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Richard & Angela 1972


My Poetry Corner April 2017 features “Another Love Poem: Even in Hell” by American poet, Angela Consolo Mankiewicz (1944-2017). Born in Brooklyn, New York, she moved – against her will – with her parents to Los Angeles at the age of fourteen. But the gods had other plans for her. In 1968, her path crossed that of Richard Mankiewicz, twelve years older, and altered the course of her life.

In “Writing Down the Words” (Istanbul Literary Review, September 2011 Edition), Angela ruminates:

I wonder if I will curse my father
for the even fewer words he said to me
of any value: have you considered the age difference?
Yes, I said, but nothing can be done about that.
No, he said, and it does not matter today,
but may when he’s older. Yes, I said,
but nothing can be done about that either.
No, he said. The end of my father’s wisdom,
the end of his words.

Angela entwined [her] words with Richard in February 1972. For both, it was their second marriage. Years later, when Richard was diagnosed with Paget’s disease, Angela’s world was shaken. In “Not Yet Grief” (from her collection, Cancer Poems, published in 1995), she laments:

Someone’s here with me, in this house, in your chair,
in our bed, but it isn’t you. Anymore. It’s you
dying… Who do I run to if not to you? Bearing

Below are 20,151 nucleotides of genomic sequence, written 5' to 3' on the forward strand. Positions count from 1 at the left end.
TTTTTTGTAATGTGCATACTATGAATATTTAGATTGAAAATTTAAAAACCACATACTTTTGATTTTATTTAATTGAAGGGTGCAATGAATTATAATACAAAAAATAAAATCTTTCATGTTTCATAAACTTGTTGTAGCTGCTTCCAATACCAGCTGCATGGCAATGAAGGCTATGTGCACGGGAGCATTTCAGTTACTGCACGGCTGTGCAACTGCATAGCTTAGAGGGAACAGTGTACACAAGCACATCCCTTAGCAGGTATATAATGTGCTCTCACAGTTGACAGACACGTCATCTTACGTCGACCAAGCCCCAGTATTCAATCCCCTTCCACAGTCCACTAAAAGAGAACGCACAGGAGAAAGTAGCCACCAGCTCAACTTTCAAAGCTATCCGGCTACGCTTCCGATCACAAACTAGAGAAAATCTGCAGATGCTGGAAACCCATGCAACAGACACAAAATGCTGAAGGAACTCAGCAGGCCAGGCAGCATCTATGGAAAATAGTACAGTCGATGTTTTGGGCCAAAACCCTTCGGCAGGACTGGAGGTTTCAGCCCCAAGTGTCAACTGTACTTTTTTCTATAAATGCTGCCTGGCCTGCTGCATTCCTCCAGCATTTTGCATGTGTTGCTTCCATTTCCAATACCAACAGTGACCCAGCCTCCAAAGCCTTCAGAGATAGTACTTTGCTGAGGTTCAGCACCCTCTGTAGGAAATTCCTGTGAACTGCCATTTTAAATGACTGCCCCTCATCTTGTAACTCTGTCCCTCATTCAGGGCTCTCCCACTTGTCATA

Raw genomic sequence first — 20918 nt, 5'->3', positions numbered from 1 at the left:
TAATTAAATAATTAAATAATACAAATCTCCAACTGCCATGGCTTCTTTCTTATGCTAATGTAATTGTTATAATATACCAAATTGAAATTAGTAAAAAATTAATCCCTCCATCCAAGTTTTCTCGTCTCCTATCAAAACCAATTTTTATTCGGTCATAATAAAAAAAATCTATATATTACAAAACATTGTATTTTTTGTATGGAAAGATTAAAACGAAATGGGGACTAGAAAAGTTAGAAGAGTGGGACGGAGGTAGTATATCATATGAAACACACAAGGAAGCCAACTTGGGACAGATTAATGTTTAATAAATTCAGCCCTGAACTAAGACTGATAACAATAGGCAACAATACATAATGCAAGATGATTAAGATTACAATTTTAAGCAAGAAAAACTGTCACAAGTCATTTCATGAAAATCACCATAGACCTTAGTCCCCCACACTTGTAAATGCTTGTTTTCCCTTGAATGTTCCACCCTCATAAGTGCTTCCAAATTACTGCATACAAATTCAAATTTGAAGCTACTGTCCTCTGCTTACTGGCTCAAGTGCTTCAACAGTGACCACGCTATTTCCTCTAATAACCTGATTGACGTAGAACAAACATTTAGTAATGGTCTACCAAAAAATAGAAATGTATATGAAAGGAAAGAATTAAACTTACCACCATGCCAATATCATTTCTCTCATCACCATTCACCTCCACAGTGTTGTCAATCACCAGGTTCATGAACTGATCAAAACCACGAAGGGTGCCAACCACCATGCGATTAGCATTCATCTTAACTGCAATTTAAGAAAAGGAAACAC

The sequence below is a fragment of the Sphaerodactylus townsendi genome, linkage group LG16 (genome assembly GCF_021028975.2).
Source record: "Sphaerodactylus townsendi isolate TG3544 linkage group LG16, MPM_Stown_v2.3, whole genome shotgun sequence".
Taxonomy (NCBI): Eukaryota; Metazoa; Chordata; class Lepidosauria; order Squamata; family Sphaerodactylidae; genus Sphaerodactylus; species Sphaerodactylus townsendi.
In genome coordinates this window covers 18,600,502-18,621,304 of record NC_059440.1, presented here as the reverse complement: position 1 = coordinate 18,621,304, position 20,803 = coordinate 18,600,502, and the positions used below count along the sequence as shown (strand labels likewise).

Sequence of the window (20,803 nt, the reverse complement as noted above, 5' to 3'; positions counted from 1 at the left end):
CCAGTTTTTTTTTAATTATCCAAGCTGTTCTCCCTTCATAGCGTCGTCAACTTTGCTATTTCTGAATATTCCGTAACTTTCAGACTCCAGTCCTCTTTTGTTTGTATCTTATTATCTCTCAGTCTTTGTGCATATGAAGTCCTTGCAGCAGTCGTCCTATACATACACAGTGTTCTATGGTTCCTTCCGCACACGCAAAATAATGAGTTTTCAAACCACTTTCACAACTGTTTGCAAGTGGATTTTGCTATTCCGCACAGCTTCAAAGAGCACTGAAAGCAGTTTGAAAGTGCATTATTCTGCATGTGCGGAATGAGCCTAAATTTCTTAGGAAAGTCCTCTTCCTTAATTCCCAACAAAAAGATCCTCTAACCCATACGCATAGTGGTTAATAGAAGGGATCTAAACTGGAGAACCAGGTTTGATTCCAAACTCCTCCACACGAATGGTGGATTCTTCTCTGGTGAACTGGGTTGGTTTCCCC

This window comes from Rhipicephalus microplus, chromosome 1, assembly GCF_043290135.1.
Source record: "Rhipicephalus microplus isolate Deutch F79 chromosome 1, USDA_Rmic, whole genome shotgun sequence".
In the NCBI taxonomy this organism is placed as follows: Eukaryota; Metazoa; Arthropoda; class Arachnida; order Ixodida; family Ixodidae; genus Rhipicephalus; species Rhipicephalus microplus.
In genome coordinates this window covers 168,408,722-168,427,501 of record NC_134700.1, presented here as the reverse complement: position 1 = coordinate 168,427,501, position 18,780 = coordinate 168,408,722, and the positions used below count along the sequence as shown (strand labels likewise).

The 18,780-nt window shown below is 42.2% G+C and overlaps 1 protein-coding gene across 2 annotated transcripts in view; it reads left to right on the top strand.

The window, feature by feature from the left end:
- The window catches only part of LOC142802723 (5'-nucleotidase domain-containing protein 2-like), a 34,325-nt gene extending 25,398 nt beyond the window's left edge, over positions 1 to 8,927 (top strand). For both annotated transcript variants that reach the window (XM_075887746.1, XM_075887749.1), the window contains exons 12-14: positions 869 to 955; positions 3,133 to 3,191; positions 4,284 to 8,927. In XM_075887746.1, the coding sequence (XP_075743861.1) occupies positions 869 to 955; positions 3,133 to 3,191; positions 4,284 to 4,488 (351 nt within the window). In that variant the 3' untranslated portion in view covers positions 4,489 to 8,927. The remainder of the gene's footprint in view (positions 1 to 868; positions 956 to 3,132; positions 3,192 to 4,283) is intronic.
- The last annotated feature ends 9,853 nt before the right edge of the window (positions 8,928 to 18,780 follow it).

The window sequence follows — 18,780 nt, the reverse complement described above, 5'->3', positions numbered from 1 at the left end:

this doom that is not yet grief, rumbling
through my body. Who, if not you, who have loved me
and held me and heard me; you, who assuage the pains
and anguish of being alive, you, who have given me
courage to face everything but this.

The specter of his dying before her only seemed to deepen their love and to make each day a gift to be savored and treasured. In “Old Age, Alone: Another Love Poem” (from her collection, Wired and Other Poems, published in 2001), Angela celebrates their life together:

If I must live a long time
without you, I will grieve
but I will not mourn.


I will start the tale at August,
a hot afternoon, when your breath
questioned mine and our lust-
driven, love-drenched epic began.
I will dawdle over every frame,
mouth every syllable, until


Their love endured his heart attack and her breast cancer. In the featured poem “Another Love Poem: Even in Hell” (Munyori Literary Journal, June 2016), Angela gloats: They had beaten all the trials the gods had thrown at them.

The gods have always hated us,
our unrelenting lust, insistent
impropriety, our mutual obsession –
and not just the gods.

A binge, they thought, let them
have it, they’ll soon fall/fail,
be revulsed by the other’s touch.

But it wasn’t a binge – it is
obsession – magnificent and eternal,
even in Hell.


They need only one, they think
to destroy the other, but
until then they must simmer


Because of Richard’s ongoing health problems, they believed that the gods would take him first. But after 45 years of confounding the gods – with all of [her] agonies, heartache, fears, tears dissolving into so much matter… glories too, and happiness… And all those incredible physical pleasures (from “The Interview,” Wired and Other Poems, 2001) – Angela became the chosen one to end their obsession.

Digging deep to find his inner strength and quiet his weak, aching heart, Richard cared for his beloved Angela, struck down with lung cancer, until her final breath. What greater love can a woman ask for from the man with whom she has entwined her words?

To read the complete featured poem and learn more about the work of Angela Consolo Mankiewicz, go to my Poetry Corner April 2017.